• Which players are most significant in the framing of recent policy priorities and policy decisions for Pacific tertiary education systems? To what extent is there internal contestation about choices and directions? How have international development partners shaped agendas and what have been the effects?
  • What evidence is there of consolidation or fragmentation across higher education and TVET within one or more Pacific countries?
  • What have been the effects of external quality assurance regimes and professional accreditation within a single country or across Pacific countries?
  • Does tertiary education in the Pacific still play a major role in nation-building or is it more focused on (global) employability?
  • How can affordable mass tertiary education be achieved in Pacific Island environments where funding is severely constrained?
  • To what extent do the tertiary education policy and management approaches used in Pacific nations acknowledge or reference a post-colonial agenda?
  • What networks exist among Pacific tertiary institutions and how do these networks contribute to change?


Abstract submission* (up to 500 words): by 15 December 2020

Notification of acceptance: no later than 15 January 2021

Submission of full paper for review: 31 March 2021

Submission of final papers: 31 May 2021

Likely Publication Issue:  October 2021


Please read the Instructions for authors on the journal website for more information.  *Please download the abstract proforma from here.  Only submissions that use the abstract proforma will be considered.

Abstracts should be emailed to [email protected] no later than 15 December 2020.


About the Special Issue Editors

Dr Jeanette Baird is a higher education consultant with extensive experience in higher education quality assurance and governance. She is an Honorary Senior Fellow of the LH Martin Institute at the University of Melbourne, a Council member of the University of Divinity in Australia, and a member of the JHEPM Editorial Board. She was previously Vice-President for Quality Assurance at Divine Word University in Papua New Guinea.  Jeanette’s international work encompasses advising on quality assurance standards, quality audits, and the establishment of external quality assurance agencies. Her current research explores tertiary education systems and academic identities in emerging nations.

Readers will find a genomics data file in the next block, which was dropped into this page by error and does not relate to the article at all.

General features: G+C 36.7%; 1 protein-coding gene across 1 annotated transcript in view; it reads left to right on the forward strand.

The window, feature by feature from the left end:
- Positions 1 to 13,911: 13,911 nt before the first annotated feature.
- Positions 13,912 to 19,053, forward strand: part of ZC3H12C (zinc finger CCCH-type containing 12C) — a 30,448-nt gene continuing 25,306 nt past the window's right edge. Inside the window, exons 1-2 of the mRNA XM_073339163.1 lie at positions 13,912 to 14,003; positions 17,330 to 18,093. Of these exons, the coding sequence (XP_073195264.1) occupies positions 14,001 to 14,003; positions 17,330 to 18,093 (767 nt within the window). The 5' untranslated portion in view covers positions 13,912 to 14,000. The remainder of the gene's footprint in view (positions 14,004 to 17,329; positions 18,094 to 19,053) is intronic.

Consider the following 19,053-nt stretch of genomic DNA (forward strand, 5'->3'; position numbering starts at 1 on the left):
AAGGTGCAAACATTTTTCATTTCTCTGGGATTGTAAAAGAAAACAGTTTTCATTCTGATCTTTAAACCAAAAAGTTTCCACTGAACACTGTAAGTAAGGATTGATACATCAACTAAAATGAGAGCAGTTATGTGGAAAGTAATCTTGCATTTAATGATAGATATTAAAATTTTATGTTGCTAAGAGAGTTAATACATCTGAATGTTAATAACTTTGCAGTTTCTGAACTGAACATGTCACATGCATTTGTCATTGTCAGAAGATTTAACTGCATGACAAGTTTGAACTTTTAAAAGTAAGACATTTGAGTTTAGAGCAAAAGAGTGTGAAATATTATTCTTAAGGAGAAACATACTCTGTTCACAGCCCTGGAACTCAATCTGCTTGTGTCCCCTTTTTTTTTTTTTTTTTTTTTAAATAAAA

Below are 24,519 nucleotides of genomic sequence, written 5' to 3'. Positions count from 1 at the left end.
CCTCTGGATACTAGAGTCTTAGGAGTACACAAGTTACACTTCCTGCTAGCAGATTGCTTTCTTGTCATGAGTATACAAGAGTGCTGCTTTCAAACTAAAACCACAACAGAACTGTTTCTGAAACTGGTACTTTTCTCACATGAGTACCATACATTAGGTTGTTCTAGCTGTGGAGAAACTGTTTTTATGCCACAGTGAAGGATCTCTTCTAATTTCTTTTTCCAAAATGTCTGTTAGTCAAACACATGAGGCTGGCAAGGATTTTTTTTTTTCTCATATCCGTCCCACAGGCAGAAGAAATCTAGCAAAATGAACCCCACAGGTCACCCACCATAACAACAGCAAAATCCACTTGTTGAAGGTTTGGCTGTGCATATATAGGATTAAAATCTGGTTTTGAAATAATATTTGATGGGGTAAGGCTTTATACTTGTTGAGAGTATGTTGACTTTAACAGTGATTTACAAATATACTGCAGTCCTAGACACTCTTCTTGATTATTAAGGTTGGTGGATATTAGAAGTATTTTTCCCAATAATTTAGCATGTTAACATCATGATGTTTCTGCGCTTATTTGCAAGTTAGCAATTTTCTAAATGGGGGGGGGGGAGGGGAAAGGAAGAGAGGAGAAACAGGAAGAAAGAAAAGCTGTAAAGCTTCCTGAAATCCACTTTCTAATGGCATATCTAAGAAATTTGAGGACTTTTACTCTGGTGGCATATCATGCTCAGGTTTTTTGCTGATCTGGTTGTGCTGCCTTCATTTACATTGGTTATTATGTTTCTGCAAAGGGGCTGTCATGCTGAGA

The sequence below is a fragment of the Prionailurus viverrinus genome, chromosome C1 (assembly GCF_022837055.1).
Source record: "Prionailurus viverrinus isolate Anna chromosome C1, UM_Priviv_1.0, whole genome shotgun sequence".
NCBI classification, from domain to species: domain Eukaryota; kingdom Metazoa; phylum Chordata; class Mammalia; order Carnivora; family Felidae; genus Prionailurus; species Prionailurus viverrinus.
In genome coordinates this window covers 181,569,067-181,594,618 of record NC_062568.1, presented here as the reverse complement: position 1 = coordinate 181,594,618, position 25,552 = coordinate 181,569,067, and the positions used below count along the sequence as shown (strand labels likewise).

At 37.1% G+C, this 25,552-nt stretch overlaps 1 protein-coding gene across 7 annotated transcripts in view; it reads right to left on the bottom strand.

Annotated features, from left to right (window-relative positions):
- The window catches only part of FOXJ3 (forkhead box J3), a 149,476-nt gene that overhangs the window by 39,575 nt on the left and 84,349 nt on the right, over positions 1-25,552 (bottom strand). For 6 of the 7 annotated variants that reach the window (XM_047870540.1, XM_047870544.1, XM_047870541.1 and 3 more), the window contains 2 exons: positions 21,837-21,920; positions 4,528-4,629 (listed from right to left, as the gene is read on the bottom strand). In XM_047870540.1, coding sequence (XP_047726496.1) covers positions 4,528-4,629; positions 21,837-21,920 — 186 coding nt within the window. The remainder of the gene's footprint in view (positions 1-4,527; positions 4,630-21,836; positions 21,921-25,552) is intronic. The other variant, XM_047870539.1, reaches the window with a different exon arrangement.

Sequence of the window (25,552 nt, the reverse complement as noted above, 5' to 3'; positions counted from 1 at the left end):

Professor Unaisi Nabobo-Baba is the Dean of the College of Humanities and Education at Fiji National University.  Her research interests are in higher education development specific to Fiji/Pac, and teacher education and rural remote schooling, including access and equity, in Fiji/Pac.  She gained her PhD from the University of Auckland and won an Honoured Scholar – International and Indigenous Group – Pacific SIG Award from the American Education Research Association.  She has published numerous books, book chapters and journal articles and has been a member on various international journals including currently on the editorial board of the International Education Journal.